Seeking Safety Counseling for Trauma and/or Addiction

Seeking Safety Counseling for Trauma and/or Addiction

What is Seeking Safety?

Seeking Safety is the most popular evidence-based program designed to help people attain safety from all types of trauma and/or addiction. Rather than asking you to delve into painful stories of trauma or addiction, this program is a present-focused program that focuses on what you can do right now to create a better life for yourself. A focal point is teaching you how to become more safe in relationships, thinking, and action.

Trauma is defined as a deeply distressing or disturbing experience – such as the death of a child, child abuse, domestic violence, combat, major accident, etc.

Addiction is defined as the destructive use of a particular substance, thing, or activity – such as drugs, alcohol, gambling, shopping, food, etc.

The Seeking Safety program is relative to all types of trauma/addition and is extremely safe. Treatment focuses on your personal strengths and helps you to increase those strengths. The program has 25 safe coping skill “topics,” and you can go through the topics in any order as well as study as many or as few of the topics that you wish. Topics include: PTSD: Taking Back Your Power; Asking for Help; When Substances Control You; Recovery Thinking; Setting Boundaries in Relationships; Creating Meaning; Detaching from Emotional Pain; Coping with Triggers; Healing from Anger; The Life Choices Game; and more. For a full list of topics, click here.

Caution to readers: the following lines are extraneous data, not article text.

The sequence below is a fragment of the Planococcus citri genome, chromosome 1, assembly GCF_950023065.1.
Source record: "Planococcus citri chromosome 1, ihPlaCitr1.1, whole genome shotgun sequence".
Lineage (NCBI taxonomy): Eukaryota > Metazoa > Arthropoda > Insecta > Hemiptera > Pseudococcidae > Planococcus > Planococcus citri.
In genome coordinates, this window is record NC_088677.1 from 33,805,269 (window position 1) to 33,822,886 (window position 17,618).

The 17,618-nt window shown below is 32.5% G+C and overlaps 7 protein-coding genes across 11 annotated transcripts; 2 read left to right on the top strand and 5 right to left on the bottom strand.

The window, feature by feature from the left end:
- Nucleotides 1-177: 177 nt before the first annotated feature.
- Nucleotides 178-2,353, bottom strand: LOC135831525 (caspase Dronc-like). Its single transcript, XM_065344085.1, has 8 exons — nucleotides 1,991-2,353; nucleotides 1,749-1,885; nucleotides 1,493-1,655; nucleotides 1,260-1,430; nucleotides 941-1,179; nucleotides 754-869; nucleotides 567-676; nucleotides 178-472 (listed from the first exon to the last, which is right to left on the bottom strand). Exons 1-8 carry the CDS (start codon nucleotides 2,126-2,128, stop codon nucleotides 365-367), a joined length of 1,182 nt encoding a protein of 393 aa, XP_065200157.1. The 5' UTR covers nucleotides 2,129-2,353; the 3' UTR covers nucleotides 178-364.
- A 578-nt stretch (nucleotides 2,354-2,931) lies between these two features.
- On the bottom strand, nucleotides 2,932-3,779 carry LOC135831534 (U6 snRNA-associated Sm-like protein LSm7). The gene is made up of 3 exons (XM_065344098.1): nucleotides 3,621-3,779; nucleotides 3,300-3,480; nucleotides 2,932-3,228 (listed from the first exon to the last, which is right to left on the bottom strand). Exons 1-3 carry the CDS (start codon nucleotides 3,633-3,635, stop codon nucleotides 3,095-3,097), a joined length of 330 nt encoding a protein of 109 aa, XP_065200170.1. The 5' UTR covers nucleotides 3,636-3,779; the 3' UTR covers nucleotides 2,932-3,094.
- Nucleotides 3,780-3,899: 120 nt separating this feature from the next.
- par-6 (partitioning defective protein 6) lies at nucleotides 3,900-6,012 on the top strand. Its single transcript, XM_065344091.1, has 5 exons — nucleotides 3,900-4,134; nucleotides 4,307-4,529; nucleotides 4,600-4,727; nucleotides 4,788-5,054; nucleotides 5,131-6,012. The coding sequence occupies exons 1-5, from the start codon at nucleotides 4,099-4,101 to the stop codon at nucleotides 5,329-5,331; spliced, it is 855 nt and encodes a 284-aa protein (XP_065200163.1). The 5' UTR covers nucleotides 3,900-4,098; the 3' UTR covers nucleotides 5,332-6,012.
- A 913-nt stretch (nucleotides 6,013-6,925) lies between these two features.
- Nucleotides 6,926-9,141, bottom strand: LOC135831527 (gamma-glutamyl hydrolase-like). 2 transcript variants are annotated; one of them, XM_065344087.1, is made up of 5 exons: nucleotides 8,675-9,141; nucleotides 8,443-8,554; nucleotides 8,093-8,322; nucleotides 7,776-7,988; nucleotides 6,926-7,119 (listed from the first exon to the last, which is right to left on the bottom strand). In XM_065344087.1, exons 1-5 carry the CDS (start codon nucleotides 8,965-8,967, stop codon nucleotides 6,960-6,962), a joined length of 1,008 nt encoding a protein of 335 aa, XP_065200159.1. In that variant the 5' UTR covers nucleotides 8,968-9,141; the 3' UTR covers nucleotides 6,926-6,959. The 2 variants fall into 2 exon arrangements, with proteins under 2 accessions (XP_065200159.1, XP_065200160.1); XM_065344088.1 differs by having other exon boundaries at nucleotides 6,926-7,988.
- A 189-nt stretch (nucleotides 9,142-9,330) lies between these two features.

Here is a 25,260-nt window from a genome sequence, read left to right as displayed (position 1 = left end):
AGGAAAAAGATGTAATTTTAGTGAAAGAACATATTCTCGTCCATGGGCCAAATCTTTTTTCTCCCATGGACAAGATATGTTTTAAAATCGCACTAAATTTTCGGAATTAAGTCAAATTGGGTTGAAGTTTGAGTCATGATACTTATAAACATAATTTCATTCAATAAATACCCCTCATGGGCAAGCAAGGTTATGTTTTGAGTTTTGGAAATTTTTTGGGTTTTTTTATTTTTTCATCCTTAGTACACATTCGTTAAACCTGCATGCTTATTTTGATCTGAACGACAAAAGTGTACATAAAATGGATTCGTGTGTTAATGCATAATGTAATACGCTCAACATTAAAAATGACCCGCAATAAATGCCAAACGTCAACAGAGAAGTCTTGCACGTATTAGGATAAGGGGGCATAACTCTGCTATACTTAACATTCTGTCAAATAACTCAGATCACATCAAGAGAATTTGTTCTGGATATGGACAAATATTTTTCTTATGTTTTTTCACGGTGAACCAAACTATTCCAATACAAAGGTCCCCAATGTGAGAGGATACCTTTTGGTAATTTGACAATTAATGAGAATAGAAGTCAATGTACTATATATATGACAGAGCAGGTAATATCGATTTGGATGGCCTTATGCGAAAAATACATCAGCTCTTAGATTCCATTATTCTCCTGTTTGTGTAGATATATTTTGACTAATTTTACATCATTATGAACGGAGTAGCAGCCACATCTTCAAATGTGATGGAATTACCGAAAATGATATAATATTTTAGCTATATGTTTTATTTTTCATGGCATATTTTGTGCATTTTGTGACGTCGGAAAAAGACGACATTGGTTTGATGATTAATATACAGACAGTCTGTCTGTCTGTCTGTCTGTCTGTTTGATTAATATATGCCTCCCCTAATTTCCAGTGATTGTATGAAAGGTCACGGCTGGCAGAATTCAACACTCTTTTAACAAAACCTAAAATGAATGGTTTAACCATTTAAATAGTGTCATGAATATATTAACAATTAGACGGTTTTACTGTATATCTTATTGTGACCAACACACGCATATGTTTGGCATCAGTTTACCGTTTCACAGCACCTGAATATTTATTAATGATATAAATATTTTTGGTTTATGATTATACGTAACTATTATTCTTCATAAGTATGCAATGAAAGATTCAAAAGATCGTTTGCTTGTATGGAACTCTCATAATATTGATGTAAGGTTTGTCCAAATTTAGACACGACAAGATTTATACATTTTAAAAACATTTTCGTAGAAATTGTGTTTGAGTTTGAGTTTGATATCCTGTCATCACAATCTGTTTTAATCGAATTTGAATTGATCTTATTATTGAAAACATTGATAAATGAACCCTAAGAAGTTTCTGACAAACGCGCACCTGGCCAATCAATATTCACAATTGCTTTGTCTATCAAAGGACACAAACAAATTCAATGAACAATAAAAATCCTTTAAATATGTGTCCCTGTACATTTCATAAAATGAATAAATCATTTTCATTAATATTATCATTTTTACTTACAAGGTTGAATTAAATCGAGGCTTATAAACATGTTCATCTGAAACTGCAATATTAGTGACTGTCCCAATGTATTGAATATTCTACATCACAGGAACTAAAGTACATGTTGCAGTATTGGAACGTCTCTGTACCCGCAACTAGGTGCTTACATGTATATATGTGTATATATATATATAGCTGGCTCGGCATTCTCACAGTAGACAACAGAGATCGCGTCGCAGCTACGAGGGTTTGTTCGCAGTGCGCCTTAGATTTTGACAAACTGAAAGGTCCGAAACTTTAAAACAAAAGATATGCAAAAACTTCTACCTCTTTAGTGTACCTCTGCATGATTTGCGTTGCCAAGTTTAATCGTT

Key Principles of Seeking Safety

The key principles of Seeking Safety counseling model are as follows:

  1. Safety as the overarching goal (helping clients attain safety in their relationships, thinking, behavior, and emotions)
  2. Integrated treatment (working on both trauma and substance useat the same time)
  3. A focus on ideals to counteract the loss of ideals in both trauma and substance use
  4. Four content areas: cognitive, behavioral, interpersonal, case management
  5. Attention to clinician processes (clinicians’ emotional responses, self-care, etc.)

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Financial note: CBHC is committed to making treatment as affordable as possible. Most Medicaid and Medicare HMOs are accepted, as well as private insurance (when applicable). For individuals without insurance coverage, a sliding fee scale is utilized for services, based on family size and income.